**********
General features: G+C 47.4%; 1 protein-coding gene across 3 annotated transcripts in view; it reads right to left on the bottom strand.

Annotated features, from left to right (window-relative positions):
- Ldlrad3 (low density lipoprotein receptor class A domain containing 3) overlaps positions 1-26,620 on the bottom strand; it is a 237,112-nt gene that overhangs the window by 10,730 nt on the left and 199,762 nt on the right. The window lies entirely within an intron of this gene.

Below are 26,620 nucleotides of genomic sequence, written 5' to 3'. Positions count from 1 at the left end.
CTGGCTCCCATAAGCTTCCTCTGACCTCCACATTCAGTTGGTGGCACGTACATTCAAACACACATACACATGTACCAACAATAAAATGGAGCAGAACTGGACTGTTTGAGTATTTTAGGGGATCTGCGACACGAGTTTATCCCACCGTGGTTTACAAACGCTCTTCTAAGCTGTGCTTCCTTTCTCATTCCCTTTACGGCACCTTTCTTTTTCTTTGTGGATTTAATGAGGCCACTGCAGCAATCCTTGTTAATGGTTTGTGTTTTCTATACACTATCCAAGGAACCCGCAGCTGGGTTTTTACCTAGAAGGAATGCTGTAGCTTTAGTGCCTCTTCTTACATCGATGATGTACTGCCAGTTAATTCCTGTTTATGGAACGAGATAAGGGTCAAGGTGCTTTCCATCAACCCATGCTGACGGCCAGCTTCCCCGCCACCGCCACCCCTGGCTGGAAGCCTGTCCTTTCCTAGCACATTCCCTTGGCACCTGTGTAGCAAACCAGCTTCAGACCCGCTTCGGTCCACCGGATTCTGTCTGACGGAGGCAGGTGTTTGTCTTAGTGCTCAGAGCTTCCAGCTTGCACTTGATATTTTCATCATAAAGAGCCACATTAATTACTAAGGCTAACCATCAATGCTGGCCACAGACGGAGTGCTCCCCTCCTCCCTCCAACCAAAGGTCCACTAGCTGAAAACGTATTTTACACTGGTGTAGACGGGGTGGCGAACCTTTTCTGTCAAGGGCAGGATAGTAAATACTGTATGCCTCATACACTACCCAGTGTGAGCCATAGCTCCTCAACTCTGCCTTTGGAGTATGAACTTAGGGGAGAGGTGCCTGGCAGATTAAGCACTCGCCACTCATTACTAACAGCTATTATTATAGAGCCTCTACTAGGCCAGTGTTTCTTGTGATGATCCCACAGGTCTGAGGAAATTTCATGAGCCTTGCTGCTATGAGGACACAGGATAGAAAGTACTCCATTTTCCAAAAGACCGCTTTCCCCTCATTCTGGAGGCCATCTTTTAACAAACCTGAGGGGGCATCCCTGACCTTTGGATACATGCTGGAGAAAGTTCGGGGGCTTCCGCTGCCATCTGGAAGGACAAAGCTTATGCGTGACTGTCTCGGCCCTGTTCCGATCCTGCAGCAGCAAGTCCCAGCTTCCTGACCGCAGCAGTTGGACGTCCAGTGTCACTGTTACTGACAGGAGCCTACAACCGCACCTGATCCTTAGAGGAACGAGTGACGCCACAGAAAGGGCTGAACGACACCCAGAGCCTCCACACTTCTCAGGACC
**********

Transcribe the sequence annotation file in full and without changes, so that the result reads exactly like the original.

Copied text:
General features: G+C 47.4%; 1 protein-coding gene across 3 annotated transcripts in view; it reads right to left on the bottom strand.

Annotated features, from left to right (window-relative positions):
- Ldlrad3 (low density lipoprotein receptor class A domain containing 3) overlaps positions 1-26,620 on the bottom strand; it is a 237,112-nt gene that overhangs the window by 10,730 nt on the left and 199,762 nt on the right. The window lies entirely within an intron of this gene.

Below are 26,620 nucleotides of genomic sequence, written 5' to 3'. Positions count from 1 at the left end.
CTGGCTCCCATAAGCTTCCTCTGACCTCCACATTCAGTTGGTGGCACGTACATTCAAACACACATACACATGTACCAACAATAAAATGGAGCAGAACTGGACTGTTTGAGTATTTTAGGGGATCTGCGACACGAGTTTATCCCACCGTGGTTTACAAACGCTCTTCTAAGCTGTGCTTCCTTTCTCATTCCCTTTACGGCACCTTTCTTTTTCTTTGTGGATTTAATGAGGCCACTGCAGCAATCCTTGTTAATGGTTTGTGTTTTCTATACACTATCCAAGGAACCCGCAGCTGGGTTTTTACCTAGAAGGAATGCTGTAGCTTTAGTGCCTCTTCTTACATCGATGATGTACTGCCAGTTAATTCCTGTTTATGGAACGAGATAAGGGTCAAGGTGCTTTCCATCAACCCATGCTGACGGCCAGCTTCCCCGCCACCGCCACCCCTGGCTGGAAGCCTGTCCTTTCCTAGCACATTCCCTTGGCACCTGTGTAGCAAACCAGCTTCAGACCCGCTTCGGTCCACCGGATTCTGTCTGACGGAGGCAGGTGTTTGTCTTAGTGCTCAGAGCTTCCAGCTTGCACTTGATATTTTCATCATAAAGAGCCACATTAATTACTAAGGCTAACCATCAATGCTGGCCACAGACGGAGTGCTCCCCTCCTCCCTCCAACCAAAGGTCCACTAGCTGAAAACGTATTTTACACTGGTGTAGACGGGGTGGCGAACCTTTTCTGTCAAGGGCAGGATAGTAAATACTGTATGCCTCATACACTACCCAGTGTGAGCCATAGCTCCTCAACTCTGCCTTTGGAGTATGAACTTAGGGGAGAGGTGCCTGGCAGATTAAGCACTCGCCACTCATTACTAACAGCTATTATTATAGAGCCTCTACTAGGCCAGTGTTTCTTGTGATGATCCCACAGGTCTGAGGAAATTTCATGAGCCTTGCTGCTATGAGGACACAGGATAGAAAGTACTCCATTTTCCAAAAGACCGCTTTCCCCTCATTCTGGAGGCCATCTTTTAACAAACCTGAGGGGGCATCCCTGACCTTTGGATACATGCTGGAGAAAGTTCGGGGGCTTCCGCTGCCATCTGGAAGGACAAAGCTTATGCGTGACTGTCTCGGCCCTGTTCCGATCCTGCAGCAGCAAGTCCCAGCTTCCTGACCGCAGCAGTTGGACGTCCAGTGTCACTGTTACTGACAGGAGCCTACAACCGCACCTGATCCTTAGAGGAACGAGTGACGCCACAGAAAGGGCTGAACGACACCCAGAGCCTCCACACTTCTCAGGACC